4. See footnote 1 of this opinion for the text of § 49-14.
5. General Statutes § 47-257 provides in relevant part: “(a) Until the association makes a common expense assessment, the declarant shall pay all common expenses. After an assessment has been made by the association, assessments shall be made at least annually, based on a budget adopted at least annually by the association.“(b) Except for assessments under subsections (c), (d) and (e) of this section, all common expenses shall be assessed against all the units in accordance with the allocations set forth in the declaration pursuant to subsections (a) and (b) of section 47-226. Any past due common expense assessment or instalment thereof bears interest at the rate established by the association not exceeding eighteen per cent per year․”
6. See footnote 2 of this opinion for the text of § 47-258(f).
7. Specifically, the plaintiff is seeking costs and attorney's fees that had been requested but denied by the trial court in the prior foreclosure action, as well as costs and attorney's fees incurred in the present action.
8. General Statutes § 49-1 provides in relevant part: “The foreclosure of a mortgage is a bar to any further action upon the mortgage debt, note or obligation against the person or persons who are liable for the payment thereof who are made parties to the foreclosure and also against any person or persons upon whom service of process to constitute an action in personam could have been made within this state at the commencement of the foreclosure․”
9. The plaintiff also argues that the doctrine of stare decisis bound Judge Freed and, therefore, required him to follow Judge Wagner's decision regarding the defendant's motion for summary judgment. We disagree. The applicable doctrine is not stare decisis, but the law of the case, which did not bind Judge Freed. See Breen v. Phelps, 186 Conn. 86, 98-99, 439 A.2d 1066 (1982) (“A judge is not bound to follow the decisions of another judge made at an earlier stage of the proceedings, and if the same point is again raised he has the same right to reconsider the question as if he had himself made the original decision․ [O]ne judge may, in a proper case, vacate, modify, or depart from an interlocutory order or ruling of another judge in the same case, upon a question of law.” [Citations omitted; internal quotation marks omitted.] ).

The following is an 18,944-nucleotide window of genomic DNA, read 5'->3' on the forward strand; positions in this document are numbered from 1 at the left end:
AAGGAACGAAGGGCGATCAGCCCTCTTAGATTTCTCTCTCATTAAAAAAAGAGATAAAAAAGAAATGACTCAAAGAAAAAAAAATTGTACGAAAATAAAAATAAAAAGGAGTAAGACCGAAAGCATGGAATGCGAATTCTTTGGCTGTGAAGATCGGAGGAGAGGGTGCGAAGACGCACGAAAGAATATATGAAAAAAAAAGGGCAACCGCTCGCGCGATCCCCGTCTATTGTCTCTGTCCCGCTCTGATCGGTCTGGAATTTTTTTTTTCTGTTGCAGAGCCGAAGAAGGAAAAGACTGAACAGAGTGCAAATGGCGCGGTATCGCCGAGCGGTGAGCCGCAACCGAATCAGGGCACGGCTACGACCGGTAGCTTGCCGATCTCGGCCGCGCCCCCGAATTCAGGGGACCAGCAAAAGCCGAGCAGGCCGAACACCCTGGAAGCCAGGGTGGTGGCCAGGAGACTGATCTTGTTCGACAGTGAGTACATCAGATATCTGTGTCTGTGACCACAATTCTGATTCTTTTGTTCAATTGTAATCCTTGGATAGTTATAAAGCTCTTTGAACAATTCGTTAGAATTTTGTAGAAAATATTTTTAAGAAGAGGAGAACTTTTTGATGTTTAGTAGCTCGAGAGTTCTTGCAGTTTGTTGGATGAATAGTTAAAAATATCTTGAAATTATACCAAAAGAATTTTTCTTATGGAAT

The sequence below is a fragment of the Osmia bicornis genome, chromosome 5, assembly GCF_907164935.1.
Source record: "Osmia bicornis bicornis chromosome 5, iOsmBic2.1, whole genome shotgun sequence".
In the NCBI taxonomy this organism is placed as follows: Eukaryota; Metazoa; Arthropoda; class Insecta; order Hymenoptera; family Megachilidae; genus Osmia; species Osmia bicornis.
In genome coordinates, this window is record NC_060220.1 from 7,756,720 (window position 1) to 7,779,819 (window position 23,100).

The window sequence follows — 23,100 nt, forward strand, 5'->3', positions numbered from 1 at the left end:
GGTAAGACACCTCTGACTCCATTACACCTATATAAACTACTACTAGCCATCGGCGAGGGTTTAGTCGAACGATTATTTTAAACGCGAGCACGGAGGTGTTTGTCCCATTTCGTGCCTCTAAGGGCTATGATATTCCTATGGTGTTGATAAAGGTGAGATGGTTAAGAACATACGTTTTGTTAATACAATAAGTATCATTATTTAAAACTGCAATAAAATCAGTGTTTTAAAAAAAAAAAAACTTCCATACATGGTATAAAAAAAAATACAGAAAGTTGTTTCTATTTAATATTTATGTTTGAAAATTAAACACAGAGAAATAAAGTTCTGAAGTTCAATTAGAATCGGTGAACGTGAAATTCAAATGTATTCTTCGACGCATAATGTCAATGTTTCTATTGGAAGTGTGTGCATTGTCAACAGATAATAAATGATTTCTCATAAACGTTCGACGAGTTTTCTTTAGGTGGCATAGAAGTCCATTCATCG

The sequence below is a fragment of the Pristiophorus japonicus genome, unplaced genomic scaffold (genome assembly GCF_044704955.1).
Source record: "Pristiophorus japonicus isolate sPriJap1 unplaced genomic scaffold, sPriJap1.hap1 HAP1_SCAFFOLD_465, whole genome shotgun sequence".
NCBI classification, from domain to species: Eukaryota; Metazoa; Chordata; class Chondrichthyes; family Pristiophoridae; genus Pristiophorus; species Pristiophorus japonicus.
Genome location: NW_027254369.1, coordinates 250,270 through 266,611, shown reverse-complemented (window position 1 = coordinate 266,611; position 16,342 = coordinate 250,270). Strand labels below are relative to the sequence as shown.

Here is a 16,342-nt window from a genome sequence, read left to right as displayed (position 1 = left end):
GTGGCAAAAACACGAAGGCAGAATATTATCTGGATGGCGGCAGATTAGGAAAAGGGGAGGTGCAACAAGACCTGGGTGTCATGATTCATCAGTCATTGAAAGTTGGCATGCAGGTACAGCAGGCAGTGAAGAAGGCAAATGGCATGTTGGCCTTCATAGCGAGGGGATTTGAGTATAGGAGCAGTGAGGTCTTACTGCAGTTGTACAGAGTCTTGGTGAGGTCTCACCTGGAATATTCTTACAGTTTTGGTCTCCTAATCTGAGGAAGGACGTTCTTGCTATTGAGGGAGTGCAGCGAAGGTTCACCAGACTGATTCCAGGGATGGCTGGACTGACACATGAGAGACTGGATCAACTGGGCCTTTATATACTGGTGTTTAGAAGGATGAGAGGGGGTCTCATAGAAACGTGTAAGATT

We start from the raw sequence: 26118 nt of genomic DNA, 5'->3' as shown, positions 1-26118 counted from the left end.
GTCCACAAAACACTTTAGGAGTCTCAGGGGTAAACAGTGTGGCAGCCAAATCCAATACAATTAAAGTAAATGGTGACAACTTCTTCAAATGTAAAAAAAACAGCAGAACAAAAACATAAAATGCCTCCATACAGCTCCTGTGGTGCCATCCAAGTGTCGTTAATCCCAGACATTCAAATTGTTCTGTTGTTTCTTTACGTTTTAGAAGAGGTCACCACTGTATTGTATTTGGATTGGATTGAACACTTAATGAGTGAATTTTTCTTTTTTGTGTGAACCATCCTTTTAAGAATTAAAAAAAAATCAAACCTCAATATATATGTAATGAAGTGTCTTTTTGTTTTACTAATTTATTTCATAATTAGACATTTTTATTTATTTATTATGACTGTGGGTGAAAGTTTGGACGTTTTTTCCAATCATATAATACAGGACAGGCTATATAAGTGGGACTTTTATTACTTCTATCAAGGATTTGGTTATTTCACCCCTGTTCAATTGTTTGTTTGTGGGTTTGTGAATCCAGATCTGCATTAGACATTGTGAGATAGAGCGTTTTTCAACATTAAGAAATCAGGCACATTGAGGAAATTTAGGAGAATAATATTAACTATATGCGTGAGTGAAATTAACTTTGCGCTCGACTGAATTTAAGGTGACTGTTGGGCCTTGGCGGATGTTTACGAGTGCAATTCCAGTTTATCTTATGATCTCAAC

10. Since the act's inception, 1995 amendments have transformed the act so that it substantially conforms with the 1994 version of the Uniform Common Interest Ownership Act. See, e.g., Public Acts 1995, No. 95-187.
11. See footnote 1 of this opinion for the text of § 49-14.
12. General Statutes § 52-380a (c), which was at issue in Fairfield Plumbing & Heating Supply Corp. v. Kosa, supra, 220 Conn. 643, 600 A.2d 1, provides in relevant part: “A judgment lien on real property may be foreclosed or redeemed in the same manner as mortgages on the same property․”
13. General Statutes § 49-1 in part codifies this common-law rule. Section 49-1 provides in relevant part: “The foreclosure of a mortgage is a bar to any further action upon the mortgage debt, note or obligation against the person or persons who are liable for the payment thereof who are made parties to the foreclosure and also against any person or persons upon whom service of process to constitute an action in personam could have been made within this state at the commencement of the foreclosure․”
14. Public Acts 1833, c. 18, §§ 1 and 2.
15. The split priority, making six months of common charges and attorney's fees and costs prior to first and second mortgage liens, and the remainder of the common charges lien prior to many other liens, creates a unique situation in which the superpriority held by condominium associations will often be paid by first mortgagees, but part of the debt is still owed to them. Therefore, the deficiency is created by the split priority, not as a result of the value of the property being insufficient to satisfy the debt. See generally D. Caron, supra, § 12.07.
16. See footnote 2 of this opinion for the text of § 47-258(f).
17. These attorney's fees and costs are distinct from the $2487.40 in attorney's fees that the trial court awarded the plaintiff for pursuing this action.
18. See footnote 2 of this opinion for the text of § 47-258(g).
19. See footnote 3 of this opinion and its accompanying text.
In this opinion the other justices concurred.